Weekly Commitment Of Traders Analysis

Following futures positions of non-commercials are as of November 19, 2019.

10-year noteCurrently net short 183.5k, up 34.7k.

Interesting dynamics are in play in the sovereign bond market.

In the 12-months to October, US budget deficit crossed $1 trillion.  This at a time when the economy is in its 11th year of recovery/expansion post-Great Recession!  Not surprisingly, the pace of federal borrowing has picked up speed, with net issuance of $934 billion in Treasury notes and bonds in the 12 months to October.  Historically, the two move hand in hand.  As do Treasury issuance and foreigners’ buying/selling, except of late the two have diverged.  In the 12 months to September, foreigners net-sold $171 billion in notes and bonds (more on this here).  Foreigners have been net sellers since January this year.  They hold $6.8 trillion in Treasury securities.  Hence the need to closely watch the current trend.

Arguably, less foreign buying is being offset by more buying by the Fed.  In the last couple of months, the bank’s SOMA (System Open Market Account) holdings went from $3.55 trillion to $3.63 trillion, with Treasury bills going from a negligible amount to $84 billion.  Mid-September, the Fed began to inject liquidity through repo operations due to stress in money markets.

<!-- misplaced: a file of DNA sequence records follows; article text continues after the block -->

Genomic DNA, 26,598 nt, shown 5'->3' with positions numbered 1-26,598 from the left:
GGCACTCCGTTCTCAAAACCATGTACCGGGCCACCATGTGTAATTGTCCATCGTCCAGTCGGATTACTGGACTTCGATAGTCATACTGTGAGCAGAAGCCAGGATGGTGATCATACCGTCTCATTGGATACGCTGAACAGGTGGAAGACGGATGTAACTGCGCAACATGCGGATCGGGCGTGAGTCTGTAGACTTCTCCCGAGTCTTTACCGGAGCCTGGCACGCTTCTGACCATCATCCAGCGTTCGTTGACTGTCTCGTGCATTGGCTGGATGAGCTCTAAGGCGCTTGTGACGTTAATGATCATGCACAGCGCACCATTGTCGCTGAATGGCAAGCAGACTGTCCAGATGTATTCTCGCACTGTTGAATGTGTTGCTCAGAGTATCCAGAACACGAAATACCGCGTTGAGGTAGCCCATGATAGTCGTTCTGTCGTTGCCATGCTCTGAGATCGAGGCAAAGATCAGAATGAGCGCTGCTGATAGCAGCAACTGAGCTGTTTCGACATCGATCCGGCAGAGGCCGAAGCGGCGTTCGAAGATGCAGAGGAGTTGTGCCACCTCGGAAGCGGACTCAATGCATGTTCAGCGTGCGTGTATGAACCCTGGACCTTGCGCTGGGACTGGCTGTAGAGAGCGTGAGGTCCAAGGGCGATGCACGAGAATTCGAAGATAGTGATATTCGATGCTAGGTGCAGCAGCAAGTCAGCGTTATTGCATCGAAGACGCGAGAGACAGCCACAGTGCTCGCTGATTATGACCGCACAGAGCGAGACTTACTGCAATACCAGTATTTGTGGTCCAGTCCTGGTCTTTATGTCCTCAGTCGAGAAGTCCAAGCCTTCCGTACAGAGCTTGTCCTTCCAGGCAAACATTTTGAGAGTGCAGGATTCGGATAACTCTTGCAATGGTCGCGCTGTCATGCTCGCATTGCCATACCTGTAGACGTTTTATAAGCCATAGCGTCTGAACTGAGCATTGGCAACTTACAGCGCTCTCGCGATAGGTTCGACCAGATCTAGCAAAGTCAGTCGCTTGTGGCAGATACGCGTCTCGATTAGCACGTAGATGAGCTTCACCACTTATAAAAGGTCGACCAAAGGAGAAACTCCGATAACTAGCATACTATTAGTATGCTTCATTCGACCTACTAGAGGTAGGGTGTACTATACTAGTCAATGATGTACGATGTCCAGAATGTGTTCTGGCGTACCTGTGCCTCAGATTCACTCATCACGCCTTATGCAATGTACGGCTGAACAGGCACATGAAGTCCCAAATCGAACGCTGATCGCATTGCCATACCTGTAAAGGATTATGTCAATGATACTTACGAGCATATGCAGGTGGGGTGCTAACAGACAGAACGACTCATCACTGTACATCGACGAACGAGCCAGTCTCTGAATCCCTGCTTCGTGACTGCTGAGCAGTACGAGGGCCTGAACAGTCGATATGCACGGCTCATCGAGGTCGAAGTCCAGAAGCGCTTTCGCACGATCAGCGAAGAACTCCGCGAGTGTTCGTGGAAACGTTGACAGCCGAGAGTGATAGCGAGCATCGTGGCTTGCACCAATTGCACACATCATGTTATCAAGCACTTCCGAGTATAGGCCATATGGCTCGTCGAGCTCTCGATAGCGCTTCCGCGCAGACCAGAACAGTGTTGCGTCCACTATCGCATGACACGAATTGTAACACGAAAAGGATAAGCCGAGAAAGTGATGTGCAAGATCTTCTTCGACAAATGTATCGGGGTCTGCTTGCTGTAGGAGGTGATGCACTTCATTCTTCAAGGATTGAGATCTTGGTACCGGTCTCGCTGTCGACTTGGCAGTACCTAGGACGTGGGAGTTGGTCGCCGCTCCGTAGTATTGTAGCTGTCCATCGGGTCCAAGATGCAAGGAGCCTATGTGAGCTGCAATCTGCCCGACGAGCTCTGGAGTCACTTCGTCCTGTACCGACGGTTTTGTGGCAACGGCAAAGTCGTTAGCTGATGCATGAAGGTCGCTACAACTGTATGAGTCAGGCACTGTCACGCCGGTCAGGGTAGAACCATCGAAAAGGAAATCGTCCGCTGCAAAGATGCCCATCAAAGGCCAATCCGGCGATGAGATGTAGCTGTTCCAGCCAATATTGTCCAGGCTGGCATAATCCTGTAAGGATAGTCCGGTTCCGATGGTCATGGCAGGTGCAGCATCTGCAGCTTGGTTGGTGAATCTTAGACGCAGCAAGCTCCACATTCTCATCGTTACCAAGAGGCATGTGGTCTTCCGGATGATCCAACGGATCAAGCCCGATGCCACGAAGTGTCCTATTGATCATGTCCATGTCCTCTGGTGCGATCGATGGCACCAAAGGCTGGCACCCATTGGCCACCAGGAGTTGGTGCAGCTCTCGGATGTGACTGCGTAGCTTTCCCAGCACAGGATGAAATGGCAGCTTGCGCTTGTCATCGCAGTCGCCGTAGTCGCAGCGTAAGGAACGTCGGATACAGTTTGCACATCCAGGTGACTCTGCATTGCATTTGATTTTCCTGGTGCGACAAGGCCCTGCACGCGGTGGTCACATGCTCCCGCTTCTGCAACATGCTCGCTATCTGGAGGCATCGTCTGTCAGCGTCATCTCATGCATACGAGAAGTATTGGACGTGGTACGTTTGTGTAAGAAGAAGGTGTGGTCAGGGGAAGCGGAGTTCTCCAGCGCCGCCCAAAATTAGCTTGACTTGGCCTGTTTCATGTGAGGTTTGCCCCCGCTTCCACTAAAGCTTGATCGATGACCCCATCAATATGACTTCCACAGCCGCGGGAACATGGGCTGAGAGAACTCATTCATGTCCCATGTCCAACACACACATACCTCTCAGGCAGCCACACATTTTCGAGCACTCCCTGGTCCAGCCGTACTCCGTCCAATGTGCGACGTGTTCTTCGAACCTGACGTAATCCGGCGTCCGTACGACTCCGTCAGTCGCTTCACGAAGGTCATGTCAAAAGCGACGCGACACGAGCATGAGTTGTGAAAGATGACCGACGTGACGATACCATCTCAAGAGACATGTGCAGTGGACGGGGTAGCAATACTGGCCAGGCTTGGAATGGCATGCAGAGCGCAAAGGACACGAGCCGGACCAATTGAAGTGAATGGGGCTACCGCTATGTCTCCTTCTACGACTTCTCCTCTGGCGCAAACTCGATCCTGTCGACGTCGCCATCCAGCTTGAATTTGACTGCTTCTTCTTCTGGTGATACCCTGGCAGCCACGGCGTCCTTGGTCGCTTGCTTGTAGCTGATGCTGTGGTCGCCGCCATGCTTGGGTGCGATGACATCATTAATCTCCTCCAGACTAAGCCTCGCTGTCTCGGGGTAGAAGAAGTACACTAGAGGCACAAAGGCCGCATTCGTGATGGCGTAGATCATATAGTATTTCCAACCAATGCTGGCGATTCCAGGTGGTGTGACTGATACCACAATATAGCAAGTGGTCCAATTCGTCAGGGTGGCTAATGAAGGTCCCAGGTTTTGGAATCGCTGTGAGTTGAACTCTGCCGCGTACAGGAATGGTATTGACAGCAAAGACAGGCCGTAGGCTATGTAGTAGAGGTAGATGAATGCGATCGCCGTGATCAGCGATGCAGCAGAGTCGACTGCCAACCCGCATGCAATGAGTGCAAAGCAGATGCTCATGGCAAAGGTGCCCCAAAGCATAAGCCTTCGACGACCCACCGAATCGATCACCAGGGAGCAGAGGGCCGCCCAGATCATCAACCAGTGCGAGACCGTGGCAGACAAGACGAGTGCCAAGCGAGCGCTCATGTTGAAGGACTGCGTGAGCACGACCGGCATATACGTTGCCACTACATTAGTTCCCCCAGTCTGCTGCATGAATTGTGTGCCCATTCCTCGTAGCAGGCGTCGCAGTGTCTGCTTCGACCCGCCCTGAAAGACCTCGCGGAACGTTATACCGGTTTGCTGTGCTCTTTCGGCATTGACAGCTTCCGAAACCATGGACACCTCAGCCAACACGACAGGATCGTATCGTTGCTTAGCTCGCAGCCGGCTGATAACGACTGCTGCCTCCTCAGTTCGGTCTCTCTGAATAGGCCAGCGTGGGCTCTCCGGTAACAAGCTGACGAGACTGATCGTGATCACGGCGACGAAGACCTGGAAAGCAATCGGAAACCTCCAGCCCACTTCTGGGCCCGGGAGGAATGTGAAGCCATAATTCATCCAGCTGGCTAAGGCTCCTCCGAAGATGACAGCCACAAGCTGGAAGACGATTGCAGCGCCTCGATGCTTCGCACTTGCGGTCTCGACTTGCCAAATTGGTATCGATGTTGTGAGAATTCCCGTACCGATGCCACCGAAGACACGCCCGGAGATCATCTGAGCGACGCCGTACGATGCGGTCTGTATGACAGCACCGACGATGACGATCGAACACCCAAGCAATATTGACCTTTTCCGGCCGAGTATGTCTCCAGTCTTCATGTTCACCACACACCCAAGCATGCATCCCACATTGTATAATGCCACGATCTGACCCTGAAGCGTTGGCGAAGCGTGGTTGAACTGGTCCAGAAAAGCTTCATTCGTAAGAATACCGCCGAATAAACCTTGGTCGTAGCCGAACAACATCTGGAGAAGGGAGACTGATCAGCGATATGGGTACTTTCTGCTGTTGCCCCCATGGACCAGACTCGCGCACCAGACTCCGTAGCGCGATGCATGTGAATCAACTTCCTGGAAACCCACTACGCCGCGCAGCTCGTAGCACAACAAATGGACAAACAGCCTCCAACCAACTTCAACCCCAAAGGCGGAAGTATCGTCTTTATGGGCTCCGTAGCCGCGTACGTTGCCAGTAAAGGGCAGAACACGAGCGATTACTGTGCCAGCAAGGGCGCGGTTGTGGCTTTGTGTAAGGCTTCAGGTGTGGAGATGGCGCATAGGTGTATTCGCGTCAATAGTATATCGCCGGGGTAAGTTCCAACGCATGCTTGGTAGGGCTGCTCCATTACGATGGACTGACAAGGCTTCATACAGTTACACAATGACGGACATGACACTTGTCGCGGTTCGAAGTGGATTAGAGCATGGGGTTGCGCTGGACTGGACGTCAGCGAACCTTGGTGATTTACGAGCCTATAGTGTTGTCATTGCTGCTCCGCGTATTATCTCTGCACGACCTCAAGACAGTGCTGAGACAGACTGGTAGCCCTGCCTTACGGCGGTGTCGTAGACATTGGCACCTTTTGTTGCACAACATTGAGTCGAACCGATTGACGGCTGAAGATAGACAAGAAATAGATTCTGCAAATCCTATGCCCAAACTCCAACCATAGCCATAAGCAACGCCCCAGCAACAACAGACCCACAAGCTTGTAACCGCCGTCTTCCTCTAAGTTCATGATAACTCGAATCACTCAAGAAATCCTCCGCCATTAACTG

The 10-year T-yield (1.77 percent) is worth watching in this regard.  After peaking in October last year at 3.25 percent, it fell all the way to 1.43 percent early September this year.  Yields then rallied to just under two percent before coming under pressure.  There is important trend-line support at 1.63 percent, which likely does not break should the majority believe foreigners will continue to reduce exposure to US sovereign.

30-year bondCurrently net short 47.7k, up 2.3k.

Major economic releases next week are as follows.  Happy Thanksgiving!

Tuesday, the S&P Case-Shiller home price index (September) and new home sales (October) are due out.

Nationally, US home prices rose at a 3.17 percent annual rate in August, up from 3.14 percent in July.  This was the first monthly rise after 16 drops in a row.  In March last year, prices were rising at a 6.49 percent pace.

Sales of new homes edged lower 0.7 percent month-over-month in September to a seasonally adjusted annual rate of 701,000 units.  The cycle high 729,000 was reached in June.

Wednesday brings GDP (3Q19, 2nd estimate), corporate profits (3Q19, preliminary), durable goods orders (October) and personal income (October).

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